He feels himself helpless in finding himself in such a ruthless world and thus he laments: O! that this too too solid flesh would melt, Thaw, and resolve itself into a dew; Or that the Everlasting had not fixed His canon ‘gainst self-slaughter! O God! O God! How weary, stale, flat, and unprofitable Seem to me all the uses of this world. (Act. I. Scene. I) Throughout the play we see how his world gets crumbled gradually making him more and more cynical and withdrawn. The most shocking thing for Hamlet is he could not bear the news of his mother marrying his uncle King Claudius in undue haste.

It has totally unsettled his equilibrium. She married: — O, most wicked speed, to post With such dexterity to incestuous sheets! (Act. I. Scene. I) When he is down with depression and shock he is advised by King Hamlet’s Ghost to take revenge. In the darkness, the ghost speaks to Hamlet claiming to be his father’s spirit. It arouses the feelings of vengeance in Hamlet and to revenge his death, a “foul and most unnatural murder” (Act. I. v. 25). Hamlet was horrified at the sight of the Ghost and by knowing how his father was murdered by his uncle Claudius.

At first he could not believe whether the Ghost was real. The message of the Ghost puts him in a dilemma, as it advises him to take revenge on Claudius and not to offend Gertrude and leave her to destiny and her conscience. Hamlet gets shocked and bewildered. He does not like to jump to the conclusion of taking immediate action. He wants to confirm it by his own method of getting enough evidence against King Claudius. To confirm what the King Hamlet’s Ghost has told Hamlet plans to show King Claudius a play which has close resemblance to the murder of King Hamlet.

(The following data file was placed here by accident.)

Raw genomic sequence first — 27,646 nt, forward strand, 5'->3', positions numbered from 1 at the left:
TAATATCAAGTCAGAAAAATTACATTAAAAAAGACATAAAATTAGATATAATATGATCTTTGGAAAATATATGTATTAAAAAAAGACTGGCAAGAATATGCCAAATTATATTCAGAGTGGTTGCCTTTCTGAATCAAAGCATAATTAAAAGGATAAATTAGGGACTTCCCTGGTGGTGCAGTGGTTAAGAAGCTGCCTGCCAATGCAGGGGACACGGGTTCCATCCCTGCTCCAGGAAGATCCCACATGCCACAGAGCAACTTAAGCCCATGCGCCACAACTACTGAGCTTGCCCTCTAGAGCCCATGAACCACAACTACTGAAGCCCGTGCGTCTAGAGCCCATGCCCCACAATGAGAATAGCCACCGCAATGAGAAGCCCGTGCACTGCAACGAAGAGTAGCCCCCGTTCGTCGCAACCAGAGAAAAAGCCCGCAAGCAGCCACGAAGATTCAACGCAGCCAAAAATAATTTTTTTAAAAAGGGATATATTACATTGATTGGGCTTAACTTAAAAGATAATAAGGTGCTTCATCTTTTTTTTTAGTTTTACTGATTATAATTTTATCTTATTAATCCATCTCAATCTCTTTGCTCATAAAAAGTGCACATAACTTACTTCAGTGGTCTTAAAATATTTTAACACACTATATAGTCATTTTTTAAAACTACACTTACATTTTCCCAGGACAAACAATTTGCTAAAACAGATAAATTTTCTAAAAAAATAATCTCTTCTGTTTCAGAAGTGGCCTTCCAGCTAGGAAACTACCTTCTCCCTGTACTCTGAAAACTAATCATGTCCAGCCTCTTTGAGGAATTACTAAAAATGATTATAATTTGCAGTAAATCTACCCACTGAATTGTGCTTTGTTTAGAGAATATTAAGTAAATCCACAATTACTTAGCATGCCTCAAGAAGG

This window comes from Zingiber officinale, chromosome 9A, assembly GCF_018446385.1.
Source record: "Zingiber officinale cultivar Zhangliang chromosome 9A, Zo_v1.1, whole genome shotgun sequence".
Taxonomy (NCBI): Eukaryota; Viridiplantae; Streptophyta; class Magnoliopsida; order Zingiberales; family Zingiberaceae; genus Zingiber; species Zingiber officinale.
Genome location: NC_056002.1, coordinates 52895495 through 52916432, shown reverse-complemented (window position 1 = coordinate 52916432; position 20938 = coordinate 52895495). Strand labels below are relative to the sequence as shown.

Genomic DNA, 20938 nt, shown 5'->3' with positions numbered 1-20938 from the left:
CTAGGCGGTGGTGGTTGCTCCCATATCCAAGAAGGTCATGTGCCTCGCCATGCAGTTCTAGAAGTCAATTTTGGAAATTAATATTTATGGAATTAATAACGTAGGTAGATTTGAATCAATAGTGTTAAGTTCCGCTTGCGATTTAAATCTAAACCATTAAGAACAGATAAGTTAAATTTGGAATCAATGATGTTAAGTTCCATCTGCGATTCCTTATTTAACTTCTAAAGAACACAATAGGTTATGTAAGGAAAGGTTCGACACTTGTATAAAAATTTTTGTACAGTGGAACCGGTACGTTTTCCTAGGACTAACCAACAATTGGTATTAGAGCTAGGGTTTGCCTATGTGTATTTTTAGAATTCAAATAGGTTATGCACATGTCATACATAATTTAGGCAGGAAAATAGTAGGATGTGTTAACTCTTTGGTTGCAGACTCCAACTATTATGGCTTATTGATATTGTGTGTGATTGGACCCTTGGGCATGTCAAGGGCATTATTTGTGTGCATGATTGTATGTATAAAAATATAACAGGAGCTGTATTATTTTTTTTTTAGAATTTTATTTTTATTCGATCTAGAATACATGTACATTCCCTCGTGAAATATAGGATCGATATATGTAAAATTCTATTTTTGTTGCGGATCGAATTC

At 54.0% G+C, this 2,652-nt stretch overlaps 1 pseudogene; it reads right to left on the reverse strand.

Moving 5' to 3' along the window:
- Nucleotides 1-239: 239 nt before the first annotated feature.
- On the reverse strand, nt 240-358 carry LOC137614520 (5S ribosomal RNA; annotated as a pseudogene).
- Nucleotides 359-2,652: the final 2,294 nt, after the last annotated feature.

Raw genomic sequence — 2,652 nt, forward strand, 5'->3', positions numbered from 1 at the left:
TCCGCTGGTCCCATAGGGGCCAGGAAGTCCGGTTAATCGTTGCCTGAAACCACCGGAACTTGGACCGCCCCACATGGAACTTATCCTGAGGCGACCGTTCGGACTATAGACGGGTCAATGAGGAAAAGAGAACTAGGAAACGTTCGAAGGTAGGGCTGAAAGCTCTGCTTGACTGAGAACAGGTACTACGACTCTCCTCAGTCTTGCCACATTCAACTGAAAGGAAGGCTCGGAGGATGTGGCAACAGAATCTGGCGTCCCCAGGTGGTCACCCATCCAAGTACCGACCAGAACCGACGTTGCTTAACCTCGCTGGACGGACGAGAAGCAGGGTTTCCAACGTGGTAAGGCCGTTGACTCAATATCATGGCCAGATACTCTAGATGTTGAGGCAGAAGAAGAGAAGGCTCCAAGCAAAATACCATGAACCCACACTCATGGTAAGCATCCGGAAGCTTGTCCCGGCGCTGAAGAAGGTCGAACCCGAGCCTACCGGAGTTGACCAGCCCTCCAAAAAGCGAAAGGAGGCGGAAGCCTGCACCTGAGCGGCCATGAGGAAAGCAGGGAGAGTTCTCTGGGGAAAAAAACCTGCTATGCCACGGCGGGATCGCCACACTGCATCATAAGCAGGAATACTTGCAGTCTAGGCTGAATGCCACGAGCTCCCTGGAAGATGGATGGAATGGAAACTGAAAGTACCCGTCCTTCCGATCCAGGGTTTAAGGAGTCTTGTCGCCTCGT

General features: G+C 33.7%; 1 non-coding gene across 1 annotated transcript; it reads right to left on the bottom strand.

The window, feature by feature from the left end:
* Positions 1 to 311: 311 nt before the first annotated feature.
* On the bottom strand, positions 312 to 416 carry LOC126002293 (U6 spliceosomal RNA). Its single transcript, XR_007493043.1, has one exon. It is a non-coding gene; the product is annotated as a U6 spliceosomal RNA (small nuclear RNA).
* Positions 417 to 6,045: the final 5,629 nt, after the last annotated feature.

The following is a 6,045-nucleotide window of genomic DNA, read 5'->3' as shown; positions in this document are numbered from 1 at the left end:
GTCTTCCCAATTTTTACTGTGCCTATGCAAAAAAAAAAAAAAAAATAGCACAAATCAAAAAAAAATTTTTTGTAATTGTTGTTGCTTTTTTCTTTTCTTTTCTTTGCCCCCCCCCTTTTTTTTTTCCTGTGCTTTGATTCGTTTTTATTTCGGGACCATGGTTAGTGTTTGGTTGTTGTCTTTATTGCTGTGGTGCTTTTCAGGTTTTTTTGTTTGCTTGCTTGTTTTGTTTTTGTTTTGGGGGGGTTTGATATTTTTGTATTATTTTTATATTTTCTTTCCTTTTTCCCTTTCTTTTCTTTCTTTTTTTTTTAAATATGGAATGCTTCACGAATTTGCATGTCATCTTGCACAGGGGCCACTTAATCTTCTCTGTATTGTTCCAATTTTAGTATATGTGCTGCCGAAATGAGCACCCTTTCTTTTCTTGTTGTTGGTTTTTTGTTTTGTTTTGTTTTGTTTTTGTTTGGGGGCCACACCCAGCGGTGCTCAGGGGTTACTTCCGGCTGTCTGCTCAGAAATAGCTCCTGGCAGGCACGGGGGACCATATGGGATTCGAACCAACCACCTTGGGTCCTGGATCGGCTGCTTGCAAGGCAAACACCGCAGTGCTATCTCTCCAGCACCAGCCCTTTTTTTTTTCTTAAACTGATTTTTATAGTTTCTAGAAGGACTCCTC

The play called “The Murder of Gonzago” was played causing King Claudius to react which logically concludes Hamlet’s suspicion. Once his suspicion is confirmed, he wants to proceed with his plans of putting an end to Claudius. Hamlet realizes his weak mind when he feels the intensity in the expression of the dialogues of the players when they were practicing. He resolves to take decisive action and plans a trap for Claudius. Hamlet is quite successful in trapping Claudius and getting evidence from the way Claudius reacts when he watches the drama and cries out at the crucial moment.

It is rather Hamlet’s personal requirement to answer his conscience that he needs clear evidence to prove what King Hamlet’s Ghost has told him. It is the hallmark of Hamlet’s character that he does not jump to conclusion without enough proof. Hamlet’s education and sensitivity and general philosophical disposition must have made him seek for valid proof against the King Claudius. But what surprises everyone is he doesn’t take the chance to kill Claudius when an opportunity presents itself. Hamlet finds his own reasons in not taking the chance.